Referring now to FIG. 11, the controller 180 coordinates the routing of packages through the sorting system 100. The controller receives information about packages and their location within the system from the scanner 22 and the various position sensor assemblies 26, 27, 94-99, 101-108, 150, and 165. The controller sends control signals to operate the feed conveyor 20, the powered rollers 40 of the various conveyor cells 30-36, the lift conveyors 121, the linear actuators of the vertical lifts 110-114, the stop bars 48 and 52, and the deceleration mode of the feed conveyor and the lift conveyors. FIG. 12 is a state diagram showing the states of a package passing through the system, and noting the logic routines utilized in changing between states as packages are sorted. The shorthand notations used in FIGS. 11 and 12 are as follows:
side transfer with side stop bar operation
transfer to lift conveyor belt
level shift and discharge
Generally described, a package 25 to be sorted is placed onto the feed conveyor 20 either automatically from an upstream conveyor or chute system, or manually. A stream of single packages may be fed through the sorting system 100. Conventional apparatus for resolving packages on a conveyor into a single file may be utilized upstream from the feed conveyor 20. When the package is in state 210 of FIG. 12, the controller 180 operates the feed conveyor 20 to carry the package 25 beneath the scanner 22, which reads a label on the package and transmits information from the label, such as zip code information encoded in a bar code or MaxiCode symbol, to the controller. The controller assigns a destination bin 160 to the package based on the zip code or other address information read by the scanner, and maps a path through the system from cell to cell, then onto a lift conveyor and to an output chute at the appropriate level. The controller also monitors whether the transfer conveyor cells 30-36 are occupied or empty. If the input cell 30 is occupied, the controller decelerates and stops the feed conveyor 20 when the leading edge of the package reaches the deceleration sensor 26.
When the input cell 30 is empty, the controller operates the feed conveyor to transfer the package in the forward direction onto the input cell 30 (state 212). Preferably, the powered rollers 40 of all the cells 30-36 are operating continuously at the same speed, so that any package being transferred onto a cell is immediately drawn onto the cell by its powered rollers. Also, the forward stop plates 48 and side stop plate 52 are normally in a raised position. Unless the package is to immediately move in another forward transfer to the cell 32, the forward stop bar 48 stops the motion of the package. The controller monitors the signal from the sensor 27 to note the entrance of the package leading edge onto the cell 30 as well as when the trailing edge of the package clears the sensor 27. At this time, the controller memory marks the cell 30 as occupied by the package and its destination.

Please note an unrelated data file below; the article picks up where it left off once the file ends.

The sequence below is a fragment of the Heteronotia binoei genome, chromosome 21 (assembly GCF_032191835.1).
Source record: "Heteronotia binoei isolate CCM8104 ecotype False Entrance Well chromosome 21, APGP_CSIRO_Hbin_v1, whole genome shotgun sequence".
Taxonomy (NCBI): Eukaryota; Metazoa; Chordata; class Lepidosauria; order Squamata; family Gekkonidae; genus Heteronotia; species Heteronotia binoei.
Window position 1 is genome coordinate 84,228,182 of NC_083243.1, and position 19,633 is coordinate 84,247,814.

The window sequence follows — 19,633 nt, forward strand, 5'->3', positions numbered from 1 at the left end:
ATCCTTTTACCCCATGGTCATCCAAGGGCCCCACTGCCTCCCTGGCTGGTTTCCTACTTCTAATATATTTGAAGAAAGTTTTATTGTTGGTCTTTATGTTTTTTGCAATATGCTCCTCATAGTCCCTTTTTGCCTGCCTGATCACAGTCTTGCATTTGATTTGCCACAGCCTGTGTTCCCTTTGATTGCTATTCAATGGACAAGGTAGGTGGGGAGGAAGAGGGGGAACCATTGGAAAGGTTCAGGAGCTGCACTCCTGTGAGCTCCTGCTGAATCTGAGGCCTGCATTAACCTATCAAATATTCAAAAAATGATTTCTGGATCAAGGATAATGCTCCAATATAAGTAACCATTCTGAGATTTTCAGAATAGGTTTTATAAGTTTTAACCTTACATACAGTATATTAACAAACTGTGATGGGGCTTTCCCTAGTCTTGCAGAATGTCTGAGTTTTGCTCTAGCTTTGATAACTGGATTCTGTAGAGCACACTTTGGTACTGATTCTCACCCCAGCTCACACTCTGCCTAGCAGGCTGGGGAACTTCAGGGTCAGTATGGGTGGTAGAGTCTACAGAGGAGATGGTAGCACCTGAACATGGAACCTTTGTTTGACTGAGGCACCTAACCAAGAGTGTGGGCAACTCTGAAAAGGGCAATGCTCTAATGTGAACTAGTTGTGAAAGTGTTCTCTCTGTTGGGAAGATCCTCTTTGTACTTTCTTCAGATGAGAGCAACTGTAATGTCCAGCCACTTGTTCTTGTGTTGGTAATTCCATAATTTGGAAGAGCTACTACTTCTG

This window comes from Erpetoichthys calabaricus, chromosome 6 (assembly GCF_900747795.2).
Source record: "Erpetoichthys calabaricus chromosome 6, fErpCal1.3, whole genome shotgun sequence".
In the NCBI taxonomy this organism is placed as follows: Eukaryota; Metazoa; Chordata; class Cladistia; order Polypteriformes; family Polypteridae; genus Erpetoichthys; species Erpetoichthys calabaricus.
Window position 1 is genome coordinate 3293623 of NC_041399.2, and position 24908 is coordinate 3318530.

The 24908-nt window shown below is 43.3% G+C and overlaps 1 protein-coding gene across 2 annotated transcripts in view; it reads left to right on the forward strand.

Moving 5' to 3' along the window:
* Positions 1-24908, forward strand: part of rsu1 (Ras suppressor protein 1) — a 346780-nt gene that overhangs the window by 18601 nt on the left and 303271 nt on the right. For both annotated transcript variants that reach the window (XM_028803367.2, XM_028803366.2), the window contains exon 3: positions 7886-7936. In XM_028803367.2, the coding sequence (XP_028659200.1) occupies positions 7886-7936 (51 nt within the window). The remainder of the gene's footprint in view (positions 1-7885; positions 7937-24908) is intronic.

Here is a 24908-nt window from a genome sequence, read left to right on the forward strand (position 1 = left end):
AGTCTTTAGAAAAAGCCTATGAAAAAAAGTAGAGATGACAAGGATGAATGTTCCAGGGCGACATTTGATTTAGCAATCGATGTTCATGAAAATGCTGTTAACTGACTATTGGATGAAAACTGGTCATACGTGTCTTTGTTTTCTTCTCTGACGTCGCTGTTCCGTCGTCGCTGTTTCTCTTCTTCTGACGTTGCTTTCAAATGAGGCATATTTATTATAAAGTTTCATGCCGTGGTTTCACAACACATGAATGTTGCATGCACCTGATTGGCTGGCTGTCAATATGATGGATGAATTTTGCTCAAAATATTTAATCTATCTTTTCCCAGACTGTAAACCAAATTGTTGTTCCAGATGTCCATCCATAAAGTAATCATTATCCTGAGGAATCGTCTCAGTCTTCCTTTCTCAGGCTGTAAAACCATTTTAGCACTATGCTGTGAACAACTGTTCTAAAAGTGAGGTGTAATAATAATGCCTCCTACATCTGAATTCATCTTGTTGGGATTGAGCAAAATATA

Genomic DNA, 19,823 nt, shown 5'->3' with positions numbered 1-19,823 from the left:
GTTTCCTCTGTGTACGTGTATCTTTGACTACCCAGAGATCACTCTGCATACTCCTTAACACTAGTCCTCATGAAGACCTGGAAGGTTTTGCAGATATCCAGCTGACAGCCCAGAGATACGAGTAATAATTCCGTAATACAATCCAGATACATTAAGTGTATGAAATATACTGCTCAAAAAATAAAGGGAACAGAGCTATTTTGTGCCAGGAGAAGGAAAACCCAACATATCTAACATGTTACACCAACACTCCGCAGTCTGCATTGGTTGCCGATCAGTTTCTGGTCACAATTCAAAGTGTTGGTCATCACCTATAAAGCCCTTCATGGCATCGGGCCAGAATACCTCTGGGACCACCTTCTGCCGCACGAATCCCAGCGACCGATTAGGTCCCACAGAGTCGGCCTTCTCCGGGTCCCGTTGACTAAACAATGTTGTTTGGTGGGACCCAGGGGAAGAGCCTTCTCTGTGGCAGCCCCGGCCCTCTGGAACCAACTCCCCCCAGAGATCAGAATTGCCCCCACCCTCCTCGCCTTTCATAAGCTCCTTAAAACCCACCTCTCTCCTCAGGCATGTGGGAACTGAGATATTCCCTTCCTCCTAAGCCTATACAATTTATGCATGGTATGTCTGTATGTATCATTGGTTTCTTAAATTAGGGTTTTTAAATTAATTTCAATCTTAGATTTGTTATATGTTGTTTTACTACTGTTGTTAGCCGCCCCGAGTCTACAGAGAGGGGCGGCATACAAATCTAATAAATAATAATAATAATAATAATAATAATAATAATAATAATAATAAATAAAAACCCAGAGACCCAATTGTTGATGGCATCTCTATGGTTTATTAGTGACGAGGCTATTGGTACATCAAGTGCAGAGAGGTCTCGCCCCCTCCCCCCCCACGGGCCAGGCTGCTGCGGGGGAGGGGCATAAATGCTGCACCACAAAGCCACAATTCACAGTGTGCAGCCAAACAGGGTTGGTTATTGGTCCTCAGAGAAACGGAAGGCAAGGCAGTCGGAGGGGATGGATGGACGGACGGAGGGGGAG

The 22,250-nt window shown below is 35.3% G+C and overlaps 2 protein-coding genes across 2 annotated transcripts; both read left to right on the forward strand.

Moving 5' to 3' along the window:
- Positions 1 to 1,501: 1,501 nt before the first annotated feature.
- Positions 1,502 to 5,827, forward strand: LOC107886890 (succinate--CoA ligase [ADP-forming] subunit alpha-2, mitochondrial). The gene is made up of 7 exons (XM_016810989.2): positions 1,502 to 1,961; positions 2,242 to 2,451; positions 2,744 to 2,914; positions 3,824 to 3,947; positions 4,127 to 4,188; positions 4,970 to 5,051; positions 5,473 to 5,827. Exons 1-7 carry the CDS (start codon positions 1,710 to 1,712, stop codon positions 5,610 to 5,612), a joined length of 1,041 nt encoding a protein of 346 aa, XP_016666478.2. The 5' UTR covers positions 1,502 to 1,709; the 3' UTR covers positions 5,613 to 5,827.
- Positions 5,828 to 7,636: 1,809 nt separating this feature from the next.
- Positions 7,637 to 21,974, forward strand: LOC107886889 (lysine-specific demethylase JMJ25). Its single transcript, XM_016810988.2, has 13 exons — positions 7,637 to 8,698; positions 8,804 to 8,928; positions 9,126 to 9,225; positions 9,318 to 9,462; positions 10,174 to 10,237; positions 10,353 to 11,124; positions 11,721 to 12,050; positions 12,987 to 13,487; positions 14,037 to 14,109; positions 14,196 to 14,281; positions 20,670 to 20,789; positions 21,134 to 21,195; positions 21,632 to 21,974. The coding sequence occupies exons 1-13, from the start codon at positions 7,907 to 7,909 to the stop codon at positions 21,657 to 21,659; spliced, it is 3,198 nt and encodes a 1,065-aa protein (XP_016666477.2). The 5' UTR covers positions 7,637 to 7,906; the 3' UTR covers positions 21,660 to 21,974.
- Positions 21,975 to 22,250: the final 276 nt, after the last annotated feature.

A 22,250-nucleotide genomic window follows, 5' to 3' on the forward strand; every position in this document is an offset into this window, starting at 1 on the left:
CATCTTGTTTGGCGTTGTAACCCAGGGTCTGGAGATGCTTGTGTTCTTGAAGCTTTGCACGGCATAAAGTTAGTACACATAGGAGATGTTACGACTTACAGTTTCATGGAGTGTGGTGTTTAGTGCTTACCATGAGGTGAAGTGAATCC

The controller 180 continually monitors the status of each of the conveyor cells 30-36, and applies logic to dispose of any package that arrives at a cell. First, the logic routines applied to transfer any arriving package to another cell will be described (FIGS. 13-18), and then the subroutines that are called by such logic routines for particular transfer operations (FIGS. 19-22).
The logic used by the controller for moving a package from the cell 30 is shown in FIG. 13. At step 240, the controller determines if cell 30 is occupied. If so, the controller determines if the path for the package includes cell 31 at step 242. If so, a side transfer subroutine is executed at step 243, moving the package to cell 31, state 226 in FIG. 12. The side transfer subroutine is described below in connection with FIG. 20. If cell 31 is not in the path, the controller determines if the path includes cell 32 at step 244. If so, at step 245 a forward transfer subroutine is executed, moving the package to state 214. The forward transfer subroutine is described below in connection with FIG. 19. If cell 32 is not in the path, a side transfer subroutine is executed at step 246 to transfer the package to the return chute 99, which is state 227.
The logic used by the controller for moving a package from the cell 32 is shown in FIG. 14. At step 248, the controller determines if the trailing edge of the package has cleared the entry sensor 94. When this is true, at step 250 the controller determines if the path includes cell 34. If so, at step 251 the controller executes a side transfer as shown in FIG. 20 to move the package to cell 34 (state 216). If not, at step 252 the controller determines if the lift conveyor belt 121 of the vertical lift 110 is present at feed level. If so, at step 253 the controller determines if the belt 121 is full and not discharging a package. If true, the controller waits until the belt 121 is empty or in the process of discharging a package into the chute 5. Then, at step 254 the controller executes a transfer to lift belt subroutine to move the package to the lift belt 121 (state 224). The transfer to lift belt subroutine is described below in connection with FIG. 22.